Parks & Gardens

Jardin des Tuileries

Jardin des Tuileries

Peace and elegance in the heart of Paris

Every great city must have a great park that reflects its personality. In London, Hyde Park welcomes families, footballers and aristocrats alike to it bucolic grounds. In Amsterdam, Vondelpark is relaxed and informal, a place where stoners and runners can both find bliss on a sunny afternoon.… Continue Reading →

Statue of Liberty in Paris

Statue of Liberty Paris

Lady Liberty has a little sister!

Britain has Big Ben. France has the Eiffel Tower. Italy has the Leaning Tower of Pisa. America has the Statue of Liberty. For generations of Americans and those aspiring to become Americans, the Statue of Liberty is a symbol of ideals America was founded on.… Continue Reading →

Mammoth Cave

Mammoth Cave - Frozen Niagara

Fat Man’s Misery. Ruins of Karnak. Giant’s Coffin. The Bottomless Pit.

No, those aren’t the titles of Stephen King short stories. They’re all geological features that can be found at Mammoth Cave National Park in Kentucky.

Mammoth Cave is the largest cave system in the world. The caverns stretch for more than 400 miles underneath the 52,000-acre national park, which was established in 1941, even though people have been touring the cave system since 1816.… Continue Reading →

Minnehaha Falls

Minnehaha Falls

An wildly urban waterfall

Minneapolis is a unlike any other large city we’ve ever visited. It’s a city that truly loves nature and integrates it into the very fabric of its urban infrastructure. You can ride your bike around the entire city by following the Grand Rounds scenic byway. Its lakes are clean and clear with excellent beaches, and the Mighty Mississippi looks more like a crisp northern river than the Big Muddy.… Continue Reading →

Carara National Park

Tree at Carara National Park

Exploring a rainforest in Costa Rica

Carara National Park is a popular and easy to access rainforest near San Jose. The hiking trails are easy and well marked, and will guide you through several different types eco-systems which are home to many different species of animals including white-faced monkeys, sloths, anteaters, alligators, herons, scarlet macaws, manakins and more.… Continue Reading →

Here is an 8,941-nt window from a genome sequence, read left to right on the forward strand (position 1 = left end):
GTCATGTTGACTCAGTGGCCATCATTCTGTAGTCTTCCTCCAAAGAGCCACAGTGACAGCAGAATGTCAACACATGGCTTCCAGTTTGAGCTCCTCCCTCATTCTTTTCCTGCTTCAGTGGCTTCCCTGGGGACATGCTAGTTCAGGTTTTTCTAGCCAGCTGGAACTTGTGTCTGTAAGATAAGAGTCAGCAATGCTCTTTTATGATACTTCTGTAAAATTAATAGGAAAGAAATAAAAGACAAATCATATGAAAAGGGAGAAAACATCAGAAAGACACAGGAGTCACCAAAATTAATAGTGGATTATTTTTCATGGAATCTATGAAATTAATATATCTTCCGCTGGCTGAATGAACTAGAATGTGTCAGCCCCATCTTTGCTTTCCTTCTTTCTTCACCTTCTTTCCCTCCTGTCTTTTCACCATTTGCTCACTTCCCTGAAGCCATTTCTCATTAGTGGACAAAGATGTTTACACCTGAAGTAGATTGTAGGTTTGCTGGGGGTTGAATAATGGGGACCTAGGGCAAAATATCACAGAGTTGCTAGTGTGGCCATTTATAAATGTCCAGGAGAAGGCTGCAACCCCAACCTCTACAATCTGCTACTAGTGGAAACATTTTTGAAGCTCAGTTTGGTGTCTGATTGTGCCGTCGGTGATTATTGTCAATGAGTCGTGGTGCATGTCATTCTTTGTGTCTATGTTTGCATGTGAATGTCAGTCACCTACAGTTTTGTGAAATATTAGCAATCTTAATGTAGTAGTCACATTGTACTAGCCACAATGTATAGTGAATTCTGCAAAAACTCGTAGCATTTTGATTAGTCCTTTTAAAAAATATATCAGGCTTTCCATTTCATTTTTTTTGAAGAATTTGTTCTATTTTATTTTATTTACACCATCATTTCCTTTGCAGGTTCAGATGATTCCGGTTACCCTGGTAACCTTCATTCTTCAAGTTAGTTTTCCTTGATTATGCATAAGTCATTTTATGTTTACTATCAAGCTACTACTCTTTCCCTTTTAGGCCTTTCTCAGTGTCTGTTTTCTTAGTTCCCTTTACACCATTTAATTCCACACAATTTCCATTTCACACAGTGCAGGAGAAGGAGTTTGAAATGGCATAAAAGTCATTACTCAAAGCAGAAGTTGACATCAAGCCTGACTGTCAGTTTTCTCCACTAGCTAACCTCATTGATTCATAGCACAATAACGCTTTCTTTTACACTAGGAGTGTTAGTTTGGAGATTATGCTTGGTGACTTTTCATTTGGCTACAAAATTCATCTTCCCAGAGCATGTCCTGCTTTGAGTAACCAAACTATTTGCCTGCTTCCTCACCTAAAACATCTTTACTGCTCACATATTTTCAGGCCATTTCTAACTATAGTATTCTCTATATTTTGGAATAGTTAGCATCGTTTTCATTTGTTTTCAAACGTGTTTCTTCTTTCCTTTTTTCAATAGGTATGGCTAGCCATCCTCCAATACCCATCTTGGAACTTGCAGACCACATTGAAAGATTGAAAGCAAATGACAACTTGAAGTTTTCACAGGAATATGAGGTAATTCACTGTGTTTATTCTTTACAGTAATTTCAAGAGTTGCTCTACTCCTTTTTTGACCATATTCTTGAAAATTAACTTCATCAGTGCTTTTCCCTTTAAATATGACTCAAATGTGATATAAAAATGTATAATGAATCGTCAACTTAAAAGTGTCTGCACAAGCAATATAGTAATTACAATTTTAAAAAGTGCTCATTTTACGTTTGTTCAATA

Portland Japanese Garden

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A Slice of Japan in Portland


The Portland Japanese garden, located in Washington Park, near the International Rose Test Garden is an extremely lovely and faithful rendition of traditional Japanese gardening. Although some of the trees and plants are a little wilder and larger than those you would see in Japan, the mood and spirit of the garden is extremely authentic.… Continue Reading →

International Rose Test Garden

Stop & Smell the Roses at Portland's International Rose Test Garden

Stop and smell the roses in Portland

Founded in 1917 to expand and capitalize on the Portland’s nickname “The City of Roses”, the International Rose Test Garden is tucked into Washington Park, the wild and wonderful wilderness on the west side of the city.

Packed with over 7,000 plants and 500 species of roses, the park is an exercise in sensory overload.… Continue Reading →

Timberline Lodge on Mt. Hood

The Timberline Lodge

All Work And No Play…

Just kidding. A trip to the Timberline Lodge is actually not a lot of work, and once there, there is plenty of opportunity to play. The outside of the building was used for the exterior shots of the Overlook Hotel in Stanley Kubrick’s film The Shining.… Continue Reading →

Multnomah Falls and the Columbia River Gorge

columbia river gorge

Gorge-ous Views of the Columbia River Gorge from Multnomah Falls

Just beyond the city limits of Portland lies some pretty amazing natural beauty. The Columbia River Gorge is just minutes from downtown, yet it feels like you are in the middle of nowhere. The Columbia River starts in Canada and winds its way southwest to the Pacific Ocean, forming some of the northern border between Oregon and Washington.… Continue Reading →

Vietnam Veterans Memorial

vietnam veterans memorial

“A Tangible Symbol of Recognition From the American People”

The Vietnam War had dominated headlines, caused turmoil at home and abroad, took the lives of soldiers on all sides as well as civilians in southeast Asia. Twenty years after the first U.S. soldiers were killed in the conflict, the healing process finally had a voice. Continue Reading →